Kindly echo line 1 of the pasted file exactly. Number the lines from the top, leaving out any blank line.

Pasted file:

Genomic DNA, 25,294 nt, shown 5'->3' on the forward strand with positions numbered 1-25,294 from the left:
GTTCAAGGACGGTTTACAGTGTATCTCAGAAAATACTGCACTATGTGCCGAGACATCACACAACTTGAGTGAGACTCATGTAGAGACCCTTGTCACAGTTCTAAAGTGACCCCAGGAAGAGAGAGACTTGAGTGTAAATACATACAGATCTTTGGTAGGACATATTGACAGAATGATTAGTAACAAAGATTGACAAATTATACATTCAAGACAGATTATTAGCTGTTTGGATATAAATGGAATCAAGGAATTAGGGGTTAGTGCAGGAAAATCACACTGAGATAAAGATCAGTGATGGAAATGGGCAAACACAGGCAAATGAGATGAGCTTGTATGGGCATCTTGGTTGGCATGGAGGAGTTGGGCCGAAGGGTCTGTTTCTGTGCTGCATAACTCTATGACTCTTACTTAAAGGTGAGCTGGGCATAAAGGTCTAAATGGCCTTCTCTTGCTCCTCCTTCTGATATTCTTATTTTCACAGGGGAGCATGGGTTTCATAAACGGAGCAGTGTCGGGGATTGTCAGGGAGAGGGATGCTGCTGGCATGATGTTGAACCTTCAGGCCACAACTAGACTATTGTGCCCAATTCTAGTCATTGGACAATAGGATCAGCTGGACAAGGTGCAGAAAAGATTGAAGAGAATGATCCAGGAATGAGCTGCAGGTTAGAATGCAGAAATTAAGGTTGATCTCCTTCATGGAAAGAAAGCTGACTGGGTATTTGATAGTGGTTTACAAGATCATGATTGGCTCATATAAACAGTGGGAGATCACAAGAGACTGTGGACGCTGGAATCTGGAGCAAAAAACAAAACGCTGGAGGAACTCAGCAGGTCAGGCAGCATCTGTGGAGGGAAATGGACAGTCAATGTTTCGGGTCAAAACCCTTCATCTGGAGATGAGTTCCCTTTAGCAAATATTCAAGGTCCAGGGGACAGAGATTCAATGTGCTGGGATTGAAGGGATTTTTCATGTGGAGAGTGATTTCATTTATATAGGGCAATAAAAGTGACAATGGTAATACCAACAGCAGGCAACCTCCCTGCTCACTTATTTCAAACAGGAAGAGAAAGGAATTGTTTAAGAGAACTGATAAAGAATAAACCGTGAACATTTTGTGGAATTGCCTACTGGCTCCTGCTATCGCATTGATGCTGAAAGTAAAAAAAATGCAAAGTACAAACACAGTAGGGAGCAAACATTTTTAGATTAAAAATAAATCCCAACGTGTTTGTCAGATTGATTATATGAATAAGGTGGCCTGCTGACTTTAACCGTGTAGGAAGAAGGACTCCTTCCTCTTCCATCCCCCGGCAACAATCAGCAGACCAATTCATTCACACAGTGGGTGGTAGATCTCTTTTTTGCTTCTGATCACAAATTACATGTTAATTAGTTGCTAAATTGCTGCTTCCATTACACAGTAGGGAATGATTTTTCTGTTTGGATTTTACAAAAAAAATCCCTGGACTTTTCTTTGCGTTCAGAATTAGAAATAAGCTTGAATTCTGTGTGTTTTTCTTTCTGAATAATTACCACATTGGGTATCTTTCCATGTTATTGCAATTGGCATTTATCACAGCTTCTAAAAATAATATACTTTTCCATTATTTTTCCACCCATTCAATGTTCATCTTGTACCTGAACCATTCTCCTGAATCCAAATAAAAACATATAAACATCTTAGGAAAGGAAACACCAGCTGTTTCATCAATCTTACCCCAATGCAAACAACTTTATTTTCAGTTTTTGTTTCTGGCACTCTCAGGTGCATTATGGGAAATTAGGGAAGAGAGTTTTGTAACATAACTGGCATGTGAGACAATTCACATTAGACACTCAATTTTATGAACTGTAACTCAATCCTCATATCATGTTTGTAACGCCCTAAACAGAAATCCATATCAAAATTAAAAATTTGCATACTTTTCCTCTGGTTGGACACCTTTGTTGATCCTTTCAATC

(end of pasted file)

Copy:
Genomic DNA, 25,294 nt, shown 5'->3' on the forward strand with positions numbered 1-25,294 from the left: